Boodanoo is a spectacular and biologically diverse property in Western Australia. With a land area of approximately 131,000 hectares (323,708 acres), habitats range from open saltbush to Mulga woodlands and freshwater wetlands that fill every few years. The entire Boodanoo Wilderness Zone covers approximately 292,000 hectares (721,500 acres) of contiguous land.
Boodanoo sits adjacent to Narndee, also owned by Forever Wild. Together they form the hub of our Western Deserts Shared Earth Landscape. Boodanoo is renowned for its outstanding wildflowers, and if we are lucky enough to receive winter rainfall the red earth becomes contrasted against fields of pink, yellow, lilac and many other colours.
Boodanoo is a former sheep station, and Forever Wild now runs a small herd of cattle as part of a carefully considered management strategy to finance the protection of biodiversity, and to demonstrate that food systems can work within an applied conservation strategy.
Boodanoo, along with Narndee, forms the core of Forever Wild's landscape in Western Australia. Together they comprise 2,225 square kilometers. By 2030 the aim is to have expanded that substantially, through direct investment from Forever Wild and through partnerships.
It is very early days for Forever Wild in Western Australia, and we only acquired Boodanoo in late 2022. The scale of the landscape means it will take some years before we fully understand the incredible cultural diversity, develop working partnerships and know which areas to protect. The cultural heritage on Boodanoo is important to the Indigenous people who used to roam here, and to later Australians.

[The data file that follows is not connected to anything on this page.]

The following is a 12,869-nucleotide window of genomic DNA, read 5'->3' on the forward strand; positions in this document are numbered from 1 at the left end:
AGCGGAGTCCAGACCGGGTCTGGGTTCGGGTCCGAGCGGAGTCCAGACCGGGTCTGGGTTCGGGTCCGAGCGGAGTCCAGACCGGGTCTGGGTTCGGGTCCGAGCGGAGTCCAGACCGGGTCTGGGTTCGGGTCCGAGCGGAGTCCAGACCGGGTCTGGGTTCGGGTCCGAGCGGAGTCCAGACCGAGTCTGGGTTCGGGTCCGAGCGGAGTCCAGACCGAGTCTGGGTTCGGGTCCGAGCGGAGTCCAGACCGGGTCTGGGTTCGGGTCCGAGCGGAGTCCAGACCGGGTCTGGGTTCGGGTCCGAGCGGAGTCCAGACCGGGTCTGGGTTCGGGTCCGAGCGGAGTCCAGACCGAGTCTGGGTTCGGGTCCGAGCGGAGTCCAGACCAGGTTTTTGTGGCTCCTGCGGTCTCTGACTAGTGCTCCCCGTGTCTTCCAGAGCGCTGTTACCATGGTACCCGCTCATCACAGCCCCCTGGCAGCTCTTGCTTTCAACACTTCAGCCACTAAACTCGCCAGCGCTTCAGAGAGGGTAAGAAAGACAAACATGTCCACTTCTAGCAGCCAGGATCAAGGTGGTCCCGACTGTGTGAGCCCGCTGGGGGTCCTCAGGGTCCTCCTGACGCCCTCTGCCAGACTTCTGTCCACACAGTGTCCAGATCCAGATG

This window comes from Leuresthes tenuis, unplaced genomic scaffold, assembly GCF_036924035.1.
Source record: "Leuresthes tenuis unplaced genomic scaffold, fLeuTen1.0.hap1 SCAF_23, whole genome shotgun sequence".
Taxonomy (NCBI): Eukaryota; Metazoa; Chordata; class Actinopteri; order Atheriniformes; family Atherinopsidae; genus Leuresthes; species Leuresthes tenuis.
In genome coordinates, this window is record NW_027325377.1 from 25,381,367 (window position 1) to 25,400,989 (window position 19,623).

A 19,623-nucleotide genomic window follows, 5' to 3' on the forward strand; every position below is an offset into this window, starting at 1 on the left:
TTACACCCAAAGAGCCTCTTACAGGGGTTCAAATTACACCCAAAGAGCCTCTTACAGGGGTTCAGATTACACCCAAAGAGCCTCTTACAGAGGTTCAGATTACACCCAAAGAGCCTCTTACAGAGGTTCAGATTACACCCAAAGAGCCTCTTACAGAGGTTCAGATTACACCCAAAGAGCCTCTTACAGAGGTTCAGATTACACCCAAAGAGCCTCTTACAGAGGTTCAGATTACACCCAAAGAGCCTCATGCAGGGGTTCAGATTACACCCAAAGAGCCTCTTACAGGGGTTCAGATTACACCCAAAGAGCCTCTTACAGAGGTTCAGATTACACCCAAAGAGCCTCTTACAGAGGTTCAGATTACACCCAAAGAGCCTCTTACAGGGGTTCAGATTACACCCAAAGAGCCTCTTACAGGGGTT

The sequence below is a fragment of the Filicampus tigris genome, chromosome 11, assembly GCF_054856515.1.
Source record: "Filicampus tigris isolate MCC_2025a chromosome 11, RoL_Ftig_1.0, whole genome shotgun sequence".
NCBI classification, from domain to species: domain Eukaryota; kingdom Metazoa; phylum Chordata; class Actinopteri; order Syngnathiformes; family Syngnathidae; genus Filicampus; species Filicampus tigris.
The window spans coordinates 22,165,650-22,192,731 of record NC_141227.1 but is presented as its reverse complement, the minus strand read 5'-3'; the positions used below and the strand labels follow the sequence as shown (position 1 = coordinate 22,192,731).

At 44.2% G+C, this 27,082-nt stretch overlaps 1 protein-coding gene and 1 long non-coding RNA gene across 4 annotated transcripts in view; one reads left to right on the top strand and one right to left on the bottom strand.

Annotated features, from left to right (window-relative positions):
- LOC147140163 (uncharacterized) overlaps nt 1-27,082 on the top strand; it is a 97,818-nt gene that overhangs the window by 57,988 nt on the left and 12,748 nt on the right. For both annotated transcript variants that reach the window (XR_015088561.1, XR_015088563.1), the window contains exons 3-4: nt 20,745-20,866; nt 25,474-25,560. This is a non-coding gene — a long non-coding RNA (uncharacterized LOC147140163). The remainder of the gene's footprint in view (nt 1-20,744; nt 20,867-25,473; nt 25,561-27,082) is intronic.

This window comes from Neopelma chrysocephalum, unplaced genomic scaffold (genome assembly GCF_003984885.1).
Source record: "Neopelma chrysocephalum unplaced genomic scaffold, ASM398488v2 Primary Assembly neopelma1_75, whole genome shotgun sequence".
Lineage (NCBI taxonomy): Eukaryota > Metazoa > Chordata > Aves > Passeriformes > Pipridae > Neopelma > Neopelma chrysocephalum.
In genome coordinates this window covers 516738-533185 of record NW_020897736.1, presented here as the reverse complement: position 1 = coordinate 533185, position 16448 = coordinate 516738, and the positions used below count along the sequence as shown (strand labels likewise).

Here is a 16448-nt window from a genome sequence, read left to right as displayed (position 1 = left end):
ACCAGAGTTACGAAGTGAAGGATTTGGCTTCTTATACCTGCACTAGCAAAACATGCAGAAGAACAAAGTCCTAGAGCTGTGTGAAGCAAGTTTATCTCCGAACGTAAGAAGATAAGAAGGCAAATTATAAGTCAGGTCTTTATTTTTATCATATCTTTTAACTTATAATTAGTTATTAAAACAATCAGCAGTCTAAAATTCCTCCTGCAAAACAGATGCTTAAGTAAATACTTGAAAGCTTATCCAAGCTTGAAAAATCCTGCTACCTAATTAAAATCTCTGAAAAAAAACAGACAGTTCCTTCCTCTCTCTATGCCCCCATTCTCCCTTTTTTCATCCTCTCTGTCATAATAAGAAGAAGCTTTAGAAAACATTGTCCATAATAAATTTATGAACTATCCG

Boodanoo has a healthy population of red kangaroos (Macropus rufus) and Western Greys (Macropus fuliginosus), and we know the property hosts diverse birdlife, small mammals and reptiles. The ecosystems are in remarkably good condition, but it will take some time to plan and undertake biodiversity surveys to fully appreciate the values. Current data suggests the presence of rare and threatened species. The freshwater lake system flows south to the Greenlanding Wetlands, and are immensely important features in the landscape for so many species.
The Western Deserts landscape is a vast, semi-arid area of immense biological, cultural and economic value. The land has not been well treated by early Europeans, but recovery is possible. The landscape is remote, and visitors here must be well prepared if they wish to explore the region. Despite the isolation, visitation is growing and Forever Wild aims to work with partner companies to develop environmentally and culturally sensitive tourism on Boodanoo and Narndee over time.
Low-impact cattle farming can be found in the landscape, and Forever Wild is focused heavily on using this to demonstrate that food can be produced without destroying our environment, and in fact can be used to finance the protection of biodiversity and cultural heritage. Boodanoo is a superb location to develop and demonstrate this concept, to show that the economic relationship can be restorative rather than destructive.
Boodanoo is adjacent to a Nature Reserve and to an area of government land (Unallocated Crown Land). Combined they cover approximately (400,000 acres), making the entire Boodanoo wilderness zone (not including Narndee) approximately 292,000 hectares (721,500 acres). Forever Wild is exploring options to ensure these adjacent landscapes are well managed.